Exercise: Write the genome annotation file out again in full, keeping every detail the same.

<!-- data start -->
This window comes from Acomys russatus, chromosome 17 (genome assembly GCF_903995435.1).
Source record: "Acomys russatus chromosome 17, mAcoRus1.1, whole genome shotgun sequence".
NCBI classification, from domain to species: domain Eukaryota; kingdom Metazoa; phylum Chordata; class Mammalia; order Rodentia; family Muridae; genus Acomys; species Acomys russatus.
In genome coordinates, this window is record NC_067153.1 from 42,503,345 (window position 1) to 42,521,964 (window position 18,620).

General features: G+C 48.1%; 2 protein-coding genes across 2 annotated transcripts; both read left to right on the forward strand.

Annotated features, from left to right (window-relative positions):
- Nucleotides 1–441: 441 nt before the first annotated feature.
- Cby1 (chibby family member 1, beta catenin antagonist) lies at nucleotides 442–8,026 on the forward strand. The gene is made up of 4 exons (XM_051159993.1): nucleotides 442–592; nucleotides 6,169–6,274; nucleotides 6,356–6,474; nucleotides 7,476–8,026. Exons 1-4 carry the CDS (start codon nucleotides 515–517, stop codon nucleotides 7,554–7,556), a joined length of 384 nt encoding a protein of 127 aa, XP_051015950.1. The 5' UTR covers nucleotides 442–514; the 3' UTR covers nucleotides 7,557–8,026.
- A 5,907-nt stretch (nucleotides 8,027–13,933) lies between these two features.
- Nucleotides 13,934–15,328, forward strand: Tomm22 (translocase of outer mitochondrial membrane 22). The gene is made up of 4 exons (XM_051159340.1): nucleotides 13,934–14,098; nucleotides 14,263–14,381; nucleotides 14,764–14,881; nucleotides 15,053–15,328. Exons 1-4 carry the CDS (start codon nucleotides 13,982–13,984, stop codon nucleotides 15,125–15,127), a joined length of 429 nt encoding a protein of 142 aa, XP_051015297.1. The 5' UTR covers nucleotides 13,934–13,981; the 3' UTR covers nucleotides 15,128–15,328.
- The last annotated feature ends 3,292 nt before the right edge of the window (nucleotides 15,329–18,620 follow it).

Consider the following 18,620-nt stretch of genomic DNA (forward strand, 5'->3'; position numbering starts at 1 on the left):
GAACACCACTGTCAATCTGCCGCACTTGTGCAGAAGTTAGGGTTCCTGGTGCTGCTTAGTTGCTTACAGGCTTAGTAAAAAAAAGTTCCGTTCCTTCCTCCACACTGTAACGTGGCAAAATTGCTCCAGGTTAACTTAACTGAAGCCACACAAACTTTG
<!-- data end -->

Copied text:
This window comes from Acomys russatus, chromosome 17 (genome assembly GCF_903995435.1).
Source record: "Acomys russatus chromosome 17, mAcoRus1.1, whole genome shotgun sequence".
NCBI classification, from domain to species: domain Eukaryota; kingdom Metazoa; phylum Chordata; class Mammalia; order Rodentia; family Muridae; genus Acomys; species Acomys russatus.
In genome coordinates, this window is record NC_067153.1 from 42,503,345 (window position 1) to 42,521,964 (window position 18,620).

General features: G+C 48.1%; 2 protein-coding genes across 2 annotated transcripts; both read left to right on the forward strand.

Annotated features, from left to right (window-relative positions):
- Nucleotides 1–441: 441 nt before the first annotated feature.
- Cby1 (chibby family member 1, beta catenin antagonist) lies at nucleotides 442–8,026 on the forward strand. The gene is made up of 4 exons (XM_051159993.1): nucleotides 442–592; nucleotides 6,169–6,274; nucleotides 6,356–6,474; nucleotides 7,476–8,026. Exons 1-4 carry the CDS (start codon nucleotides 515–517, stop codon nucleotides 7,554–7,556), a joined length of 384 nt encoding a protein of 127 aa, XP_051015950.1. The 5' UTR covers nucleotides 442–514; the 3' UTR covers nucleotides 7,557–8,026.
- A 5,907-nt stretch (nucleotides 8,027–13,933) lies between these two features.
- Nucleotides 13,934–15,328, forward strand: Tomm22 (translocase of outer mitochondrial membrane 22). The gene is made up of 4 exons (XM_051159340.1): nucleotides 13,934–14,098; nucleotides 14,263–14,381; nucleotides 14,764–14,881; nucleotides 15,053–15,328. Exons 1-4 carry the CDS (start codon nucleotides 13,982–13,984, stop codon nucleotides 15,125–15,127), a joined length of 429 nt encoding a protein of 142 aa, XP_051015297.1. The 5' UTR covers nucleotides 13,934–13,981; the 3' UTR covers nucleotides 15,128–15,328.
- The last annotated feature ends 3,292 nt before the right edge of the window (nucleotides 15,329–18,620 follow it).

Consider the following 18,620-nt stretch of genomic DNA (forward strand, 5'->3'; position numbering starts at 1 on the left):
GAACACCACTGTCAATCTGCCGCACTTGTGCAGAAGTTAGGGTTCCTGGTGCTGCTTAGTTGCTTACAGGCTTAGTAAAAAAAAGTTCCGTTCCTTCCTCCACACTGTAACGTGGCAAAATTGCTCCAGGTTAACTTAACTGAAGCCACACAAACTTTG